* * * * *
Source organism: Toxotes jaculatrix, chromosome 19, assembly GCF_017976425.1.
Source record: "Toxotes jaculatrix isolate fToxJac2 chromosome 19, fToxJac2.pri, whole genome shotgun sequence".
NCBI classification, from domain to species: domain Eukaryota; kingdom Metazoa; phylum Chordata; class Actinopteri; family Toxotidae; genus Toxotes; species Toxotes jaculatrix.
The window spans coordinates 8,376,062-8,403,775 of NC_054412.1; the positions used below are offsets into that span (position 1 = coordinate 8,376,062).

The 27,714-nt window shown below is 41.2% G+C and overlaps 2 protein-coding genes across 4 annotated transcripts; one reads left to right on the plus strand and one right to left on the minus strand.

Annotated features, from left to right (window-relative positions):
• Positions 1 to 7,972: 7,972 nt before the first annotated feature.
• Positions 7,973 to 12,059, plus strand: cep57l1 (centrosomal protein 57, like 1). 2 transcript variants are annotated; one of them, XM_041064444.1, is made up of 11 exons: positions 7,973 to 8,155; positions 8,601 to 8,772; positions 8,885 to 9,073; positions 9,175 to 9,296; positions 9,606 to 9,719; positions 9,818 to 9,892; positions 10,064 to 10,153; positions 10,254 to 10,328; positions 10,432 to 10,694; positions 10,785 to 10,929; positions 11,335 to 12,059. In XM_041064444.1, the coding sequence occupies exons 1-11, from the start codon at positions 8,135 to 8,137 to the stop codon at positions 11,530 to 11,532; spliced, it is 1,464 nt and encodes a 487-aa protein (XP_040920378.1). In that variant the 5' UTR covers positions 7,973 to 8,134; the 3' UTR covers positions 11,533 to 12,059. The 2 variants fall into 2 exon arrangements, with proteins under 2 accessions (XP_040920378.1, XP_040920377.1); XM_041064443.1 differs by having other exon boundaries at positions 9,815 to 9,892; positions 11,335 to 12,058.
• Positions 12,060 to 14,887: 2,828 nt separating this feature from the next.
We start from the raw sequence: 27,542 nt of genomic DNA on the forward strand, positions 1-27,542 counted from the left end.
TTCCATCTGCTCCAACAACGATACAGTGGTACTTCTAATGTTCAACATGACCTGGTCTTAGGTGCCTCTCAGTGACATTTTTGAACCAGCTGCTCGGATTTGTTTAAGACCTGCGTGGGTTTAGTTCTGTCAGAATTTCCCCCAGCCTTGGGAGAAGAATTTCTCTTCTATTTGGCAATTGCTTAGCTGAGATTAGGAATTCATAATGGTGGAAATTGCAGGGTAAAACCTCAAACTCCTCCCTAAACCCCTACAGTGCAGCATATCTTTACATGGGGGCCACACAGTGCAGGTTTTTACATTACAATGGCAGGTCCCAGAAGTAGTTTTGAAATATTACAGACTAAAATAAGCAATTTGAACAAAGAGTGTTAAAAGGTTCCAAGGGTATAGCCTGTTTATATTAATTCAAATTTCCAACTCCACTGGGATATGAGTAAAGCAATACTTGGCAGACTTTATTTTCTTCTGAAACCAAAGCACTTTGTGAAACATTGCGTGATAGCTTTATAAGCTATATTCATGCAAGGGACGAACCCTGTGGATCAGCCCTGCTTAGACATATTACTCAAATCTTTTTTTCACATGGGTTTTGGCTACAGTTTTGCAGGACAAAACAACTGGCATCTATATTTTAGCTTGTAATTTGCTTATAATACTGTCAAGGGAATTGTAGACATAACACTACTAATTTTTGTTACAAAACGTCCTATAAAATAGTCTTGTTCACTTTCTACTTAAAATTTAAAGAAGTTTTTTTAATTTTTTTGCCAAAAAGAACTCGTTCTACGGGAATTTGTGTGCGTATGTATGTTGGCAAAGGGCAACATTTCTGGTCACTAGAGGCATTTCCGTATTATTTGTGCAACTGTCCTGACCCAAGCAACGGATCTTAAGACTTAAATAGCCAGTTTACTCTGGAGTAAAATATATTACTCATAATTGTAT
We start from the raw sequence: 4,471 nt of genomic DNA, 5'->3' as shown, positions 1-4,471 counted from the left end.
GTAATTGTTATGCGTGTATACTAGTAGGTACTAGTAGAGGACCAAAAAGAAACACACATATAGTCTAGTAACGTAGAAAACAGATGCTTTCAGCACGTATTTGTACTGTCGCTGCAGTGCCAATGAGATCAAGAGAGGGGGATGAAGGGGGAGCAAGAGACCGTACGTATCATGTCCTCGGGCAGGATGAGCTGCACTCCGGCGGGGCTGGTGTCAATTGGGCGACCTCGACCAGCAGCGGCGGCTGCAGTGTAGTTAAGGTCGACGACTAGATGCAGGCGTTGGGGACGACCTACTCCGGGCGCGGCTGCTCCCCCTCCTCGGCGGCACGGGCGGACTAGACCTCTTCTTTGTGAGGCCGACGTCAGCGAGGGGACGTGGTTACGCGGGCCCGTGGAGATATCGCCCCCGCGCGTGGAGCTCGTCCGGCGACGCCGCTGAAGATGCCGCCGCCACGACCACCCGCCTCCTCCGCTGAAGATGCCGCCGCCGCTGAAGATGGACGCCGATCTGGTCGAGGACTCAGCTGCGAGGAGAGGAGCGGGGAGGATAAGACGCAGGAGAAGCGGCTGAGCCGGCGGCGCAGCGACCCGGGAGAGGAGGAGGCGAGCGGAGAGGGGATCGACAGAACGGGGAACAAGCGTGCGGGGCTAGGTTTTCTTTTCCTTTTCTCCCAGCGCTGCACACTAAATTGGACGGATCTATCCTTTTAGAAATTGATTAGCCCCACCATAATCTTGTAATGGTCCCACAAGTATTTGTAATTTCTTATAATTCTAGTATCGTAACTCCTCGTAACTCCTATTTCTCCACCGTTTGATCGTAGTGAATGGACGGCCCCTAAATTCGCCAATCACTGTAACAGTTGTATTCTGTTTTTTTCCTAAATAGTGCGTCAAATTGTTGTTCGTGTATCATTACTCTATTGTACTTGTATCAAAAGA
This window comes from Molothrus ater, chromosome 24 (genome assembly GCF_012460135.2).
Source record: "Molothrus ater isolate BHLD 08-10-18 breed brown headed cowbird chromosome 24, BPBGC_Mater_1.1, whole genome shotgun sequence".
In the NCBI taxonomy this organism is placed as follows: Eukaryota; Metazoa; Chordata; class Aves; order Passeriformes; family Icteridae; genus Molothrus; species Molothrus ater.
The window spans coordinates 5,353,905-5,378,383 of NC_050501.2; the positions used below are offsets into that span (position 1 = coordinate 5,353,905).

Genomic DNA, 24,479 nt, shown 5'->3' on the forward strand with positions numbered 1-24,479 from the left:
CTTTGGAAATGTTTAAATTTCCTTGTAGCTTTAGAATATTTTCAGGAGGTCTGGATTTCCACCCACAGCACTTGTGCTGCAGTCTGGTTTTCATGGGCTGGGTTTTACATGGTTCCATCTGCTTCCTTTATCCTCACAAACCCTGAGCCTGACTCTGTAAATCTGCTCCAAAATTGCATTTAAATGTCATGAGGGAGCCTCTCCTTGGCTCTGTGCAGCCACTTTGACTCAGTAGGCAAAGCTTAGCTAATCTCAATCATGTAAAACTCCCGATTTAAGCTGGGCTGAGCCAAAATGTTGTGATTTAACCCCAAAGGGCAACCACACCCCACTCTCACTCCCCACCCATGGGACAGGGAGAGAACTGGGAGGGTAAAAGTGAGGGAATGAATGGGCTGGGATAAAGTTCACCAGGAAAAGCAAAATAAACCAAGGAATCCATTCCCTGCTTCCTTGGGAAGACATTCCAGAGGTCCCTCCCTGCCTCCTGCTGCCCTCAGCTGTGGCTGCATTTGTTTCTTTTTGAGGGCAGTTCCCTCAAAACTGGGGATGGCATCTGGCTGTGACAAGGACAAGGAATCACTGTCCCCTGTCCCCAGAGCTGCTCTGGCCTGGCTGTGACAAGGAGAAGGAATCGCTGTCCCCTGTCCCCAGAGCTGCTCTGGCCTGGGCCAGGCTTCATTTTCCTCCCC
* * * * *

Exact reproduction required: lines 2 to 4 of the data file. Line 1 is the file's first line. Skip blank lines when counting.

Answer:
Source record: "Toxotes jaculatrix isolate fToxJac2 chromosome 19, fToxJac2.pri, whole genome shotgun sequence".
NCBI classification, from domain to species: domain Eukaryota; kingdom Metazoa; phylum Chordata; class Actinopteri; family Toxotidae; genus Toxotes; species Toxotes jaculatrix.
The window spans coordinates 8,376,062-8,403,775 of NC_054412.1; the positions used below are offsets into that span (position 1 = coordinate 8,376,062).